- Giant List of Steak Cuts
- How to Flame Cook the Perfect Juicy Steak
- The Perfect Steak: Selecting Your Cut of Steak
- Bizarre Picnic Tables by Michael Beitz
- Coffee & Coriander Rub Recipe to Perk Up Your Grilled Goods
- Two Fired Up Recipes To Help You Make the Perfect Steak
- Hot Squeeze Interview with Sue Sullivan
- Reverse Seared Steak: a Step by Step Guide
- Cooking Steak in a Dutch Oven
- Homemade Jerky in a Smoker
The Perfect Steak: Cooking Steak – The Process
This post is part of our Fired Up Food series, Flame-Cooking The Perfect Steak, giving you a total guide to one of the best meals imaginable.
Brows the list below to skip to a specific step:
- Selecting a Steak
- Preparing Steak
- Fire, Fuel and Cooking Surface
- Cooking Steak – The Process
- Cooking to Temp
- Cutting and Slicing
- Saucing and Sides
- Alternative Cooking Methods
Cooking Steak – The Process
#1 – Searing Steak
The traditional method for cooking the perfect steak is to sear it first. This puts a “crust” on the outside that seals in the juices. Searing involves putting the meat down on a really hot flat surface. Then once all surfaces are seared, the meat is transferred to a lower heat area or oven to come up to desired temperature for doneness.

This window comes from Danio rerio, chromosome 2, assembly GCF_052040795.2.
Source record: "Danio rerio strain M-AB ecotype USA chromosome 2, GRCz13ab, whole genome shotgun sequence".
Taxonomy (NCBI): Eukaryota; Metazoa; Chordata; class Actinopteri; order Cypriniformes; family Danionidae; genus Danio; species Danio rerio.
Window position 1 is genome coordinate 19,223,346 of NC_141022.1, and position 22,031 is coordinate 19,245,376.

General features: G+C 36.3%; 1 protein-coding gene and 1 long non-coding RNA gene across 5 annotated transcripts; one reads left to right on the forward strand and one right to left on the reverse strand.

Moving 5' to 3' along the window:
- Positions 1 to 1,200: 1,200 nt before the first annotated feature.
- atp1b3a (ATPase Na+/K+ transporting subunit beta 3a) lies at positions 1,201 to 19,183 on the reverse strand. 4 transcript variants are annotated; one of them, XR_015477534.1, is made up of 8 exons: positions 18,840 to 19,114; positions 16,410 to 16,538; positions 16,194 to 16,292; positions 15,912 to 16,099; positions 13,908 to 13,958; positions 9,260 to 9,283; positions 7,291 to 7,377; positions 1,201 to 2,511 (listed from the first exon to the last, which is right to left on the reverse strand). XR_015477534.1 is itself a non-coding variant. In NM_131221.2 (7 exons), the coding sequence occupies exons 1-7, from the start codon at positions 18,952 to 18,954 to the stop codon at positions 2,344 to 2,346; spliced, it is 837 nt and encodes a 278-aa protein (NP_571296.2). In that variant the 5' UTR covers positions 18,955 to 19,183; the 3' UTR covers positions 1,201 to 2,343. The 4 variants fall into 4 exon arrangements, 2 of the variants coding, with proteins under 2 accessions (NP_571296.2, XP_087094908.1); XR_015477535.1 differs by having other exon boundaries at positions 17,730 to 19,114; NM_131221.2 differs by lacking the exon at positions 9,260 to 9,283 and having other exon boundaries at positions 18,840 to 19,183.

#2 – Temperatures
To sear a steak, 500 degrees is the target temperature zone. To cook the steak after searing, move it to an area that’s at approximately 250-300 degrees. Watch carefully to ensure you remove your steak just before it reaches your desired level of doneness.
#3 – Turning
One of the biggest debates in cooking steak is whether you should only turn the steak once during searing or whether you should turn it frequently. The truth is, it doesn’t really matter. It has little effect on the final tenderness of the steak you’ll serve. One possible advantage to turning frequently is that you’ll be keeping a closer eye on the color of that important crust. However, don’t turn for the first time before the meat naturally releases from the searing surface.
#4 – Fork vs. Tongs
Again, a lot of debate here. Do the holes left by a fork allow juice to escape … especially if you’re turning the steak frequently? Why risk it? Use a tongs to turn your steaks.
#5 – Grill Marks
A nice crosshatch of grill marks is indeed the experienced griller’s “mark of Zoro,” but does it really affect the final product? No so much. You’ll get the best grill marks from a seriously hot grill. As above, get the grate heated through to at least 500 degrees to sear your steak on the grill. That will put your brand on it!